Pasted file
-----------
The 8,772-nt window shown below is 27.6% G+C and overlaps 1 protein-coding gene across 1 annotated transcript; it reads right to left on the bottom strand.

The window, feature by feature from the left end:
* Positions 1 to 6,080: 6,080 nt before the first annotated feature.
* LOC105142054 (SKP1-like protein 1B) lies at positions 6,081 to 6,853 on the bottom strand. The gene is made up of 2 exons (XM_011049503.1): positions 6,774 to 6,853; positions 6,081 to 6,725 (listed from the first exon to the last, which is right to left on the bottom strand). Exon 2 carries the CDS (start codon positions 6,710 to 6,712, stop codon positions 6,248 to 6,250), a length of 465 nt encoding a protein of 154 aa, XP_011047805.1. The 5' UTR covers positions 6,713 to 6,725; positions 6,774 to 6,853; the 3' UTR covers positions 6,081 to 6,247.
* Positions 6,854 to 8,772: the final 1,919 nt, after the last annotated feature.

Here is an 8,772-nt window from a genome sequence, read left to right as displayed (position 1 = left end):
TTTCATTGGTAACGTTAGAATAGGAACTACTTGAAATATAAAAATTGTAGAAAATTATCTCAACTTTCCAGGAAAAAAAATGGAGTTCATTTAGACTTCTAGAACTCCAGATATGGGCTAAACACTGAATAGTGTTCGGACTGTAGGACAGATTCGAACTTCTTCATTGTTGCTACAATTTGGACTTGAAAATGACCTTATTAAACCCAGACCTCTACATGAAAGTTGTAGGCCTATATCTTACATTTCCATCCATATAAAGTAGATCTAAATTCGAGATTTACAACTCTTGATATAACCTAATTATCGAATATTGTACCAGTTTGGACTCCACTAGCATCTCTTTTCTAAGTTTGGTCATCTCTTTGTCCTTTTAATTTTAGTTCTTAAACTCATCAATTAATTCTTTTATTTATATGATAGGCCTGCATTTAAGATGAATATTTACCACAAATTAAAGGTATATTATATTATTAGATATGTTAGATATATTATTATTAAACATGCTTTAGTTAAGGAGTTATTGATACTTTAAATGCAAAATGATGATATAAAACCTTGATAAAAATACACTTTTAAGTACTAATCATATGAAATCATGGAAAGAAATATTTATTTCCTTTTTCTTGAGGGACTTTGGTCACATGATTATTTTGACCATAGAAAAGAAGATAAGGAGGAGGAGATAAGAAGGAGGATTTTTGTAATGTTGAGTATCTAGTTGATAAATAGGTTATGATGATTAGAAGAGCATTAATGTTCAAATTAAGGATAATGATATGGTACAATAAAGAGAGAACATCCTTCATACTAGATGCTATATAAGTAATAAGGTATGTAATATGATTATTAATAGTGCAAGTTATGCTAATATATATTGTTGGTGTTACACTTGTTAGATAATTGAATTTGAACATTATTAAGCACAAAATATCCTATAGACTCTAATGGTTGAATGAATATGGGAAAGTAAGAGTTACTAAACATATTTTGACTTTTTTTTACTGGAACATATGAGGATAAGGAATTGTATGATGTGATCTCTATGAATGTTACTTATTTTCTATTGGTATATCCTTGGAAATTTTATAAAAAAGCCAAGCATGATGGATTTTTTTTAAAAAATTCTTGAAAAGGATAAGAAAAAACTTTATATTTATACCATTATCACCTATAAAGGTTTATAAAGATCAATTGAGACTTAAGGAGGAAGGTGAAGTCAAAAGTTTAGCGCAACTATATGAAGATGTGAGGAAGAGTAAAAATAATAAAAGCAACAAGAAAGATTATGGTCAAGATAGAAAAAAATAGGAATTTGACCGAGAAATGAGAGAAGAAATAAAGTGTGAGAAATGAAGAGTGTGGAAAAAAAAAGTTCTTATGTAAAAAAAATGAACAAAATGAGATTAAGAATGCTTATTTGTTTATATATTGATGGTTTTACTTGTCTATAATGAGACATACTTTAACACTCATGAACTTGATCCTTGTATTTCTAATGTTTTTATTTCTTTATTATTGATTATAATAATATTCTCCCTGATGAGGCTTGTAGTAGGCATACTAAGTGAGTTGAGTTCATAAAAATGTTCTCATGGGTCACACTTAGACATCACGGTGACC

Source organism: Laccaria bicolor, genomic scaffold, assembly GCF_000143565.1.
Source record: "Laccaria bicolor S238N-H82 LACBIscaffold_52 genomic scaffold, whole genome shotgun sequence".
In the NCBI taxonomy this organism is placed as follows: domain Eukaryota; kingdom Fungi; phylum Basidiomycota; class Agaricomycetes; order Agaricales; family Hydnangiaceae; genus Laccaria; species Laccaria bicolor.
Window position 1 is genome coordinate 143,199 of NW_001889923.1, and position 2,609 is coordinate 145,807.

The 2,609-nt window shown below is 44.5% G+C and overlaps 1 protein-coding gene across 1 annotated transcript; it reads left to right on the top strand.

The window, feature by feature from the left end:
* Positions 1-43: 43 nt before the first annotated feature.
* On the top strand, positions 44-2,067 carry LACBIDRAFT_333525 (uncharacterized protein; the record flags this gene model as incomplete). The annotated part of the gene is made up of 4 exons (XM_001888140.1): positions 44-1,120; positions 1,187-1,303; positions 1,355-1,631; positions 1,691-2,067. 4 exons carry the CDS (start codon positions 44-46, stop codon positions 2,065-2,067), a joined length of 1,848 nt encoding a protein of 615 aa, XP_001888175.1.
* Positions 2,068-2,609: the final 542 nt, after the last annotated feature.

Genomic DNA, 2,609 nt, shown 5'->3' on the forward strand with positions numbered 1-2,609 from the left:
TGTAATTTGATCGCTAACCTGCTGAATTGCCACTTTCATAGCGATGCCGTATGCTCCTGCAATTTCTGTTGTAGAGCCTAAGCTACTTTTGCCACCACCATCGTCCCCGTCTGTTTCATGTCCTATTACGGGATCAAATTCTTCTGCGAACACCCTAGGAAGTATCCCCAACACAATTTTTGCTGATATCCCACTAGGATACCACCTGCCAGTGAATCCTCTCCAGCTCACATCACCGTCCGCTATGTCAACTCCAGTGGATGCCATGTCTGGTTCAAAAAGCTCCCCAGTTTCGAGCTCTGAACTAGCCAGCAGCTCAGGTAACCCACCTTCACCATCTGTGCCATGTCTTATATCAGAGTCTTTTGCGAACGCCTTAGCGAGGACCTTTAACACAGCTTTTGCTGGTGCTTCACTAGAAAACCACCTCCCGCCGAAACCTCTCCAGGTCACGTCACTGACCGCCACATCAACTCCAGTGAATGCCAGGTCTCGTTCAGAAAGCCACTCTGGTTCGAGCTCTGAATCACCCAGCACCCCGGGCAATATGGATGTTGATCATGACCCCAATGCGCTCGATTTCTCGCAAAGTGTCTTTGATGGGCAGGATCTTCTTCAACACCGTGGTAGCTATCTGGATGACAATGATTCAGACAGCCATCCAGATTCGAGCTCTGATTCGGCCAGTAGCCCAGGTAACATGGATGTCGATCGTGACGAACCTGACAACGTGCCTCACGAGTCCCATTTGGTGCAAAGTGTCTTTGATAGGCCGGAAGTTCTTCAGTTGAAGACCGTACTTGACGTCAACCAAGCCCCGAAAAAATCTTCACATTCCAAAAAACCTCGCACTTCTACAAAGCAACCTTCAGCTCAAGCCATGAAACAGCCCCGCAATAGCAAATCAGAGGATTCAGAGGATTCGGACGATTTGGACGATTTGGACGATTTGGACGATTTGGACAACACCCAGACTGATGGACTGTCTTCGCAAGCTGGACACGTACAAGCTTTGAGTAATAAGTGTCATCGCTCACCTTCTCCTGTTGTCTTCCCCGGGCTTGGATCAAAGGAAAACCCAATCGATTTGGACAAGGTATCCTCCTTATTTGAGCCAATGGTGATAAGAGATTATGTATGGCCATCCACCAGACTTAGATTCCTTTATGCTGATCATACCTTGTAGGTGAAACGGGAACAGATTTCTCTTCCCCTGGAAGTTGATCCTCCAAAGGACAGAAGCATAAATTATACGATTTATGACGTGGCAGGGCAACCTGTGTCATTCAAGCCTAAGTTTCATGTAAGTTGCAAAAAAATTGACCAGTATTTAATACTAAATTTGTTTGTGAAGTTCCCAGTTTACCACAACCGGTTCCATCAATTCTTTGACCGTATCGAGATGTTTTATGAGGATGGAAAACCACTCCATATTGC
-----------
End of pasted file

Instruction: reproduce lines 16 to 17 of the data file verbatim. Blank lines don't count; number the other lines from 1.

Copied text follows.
* Positions 2,068-2,609: the final 542 nt, after the last annotated feature.

Genomic DNA, 2,609 nt, shown 5'->3' on the forward strand with positions numbered 1-2,609 from the left: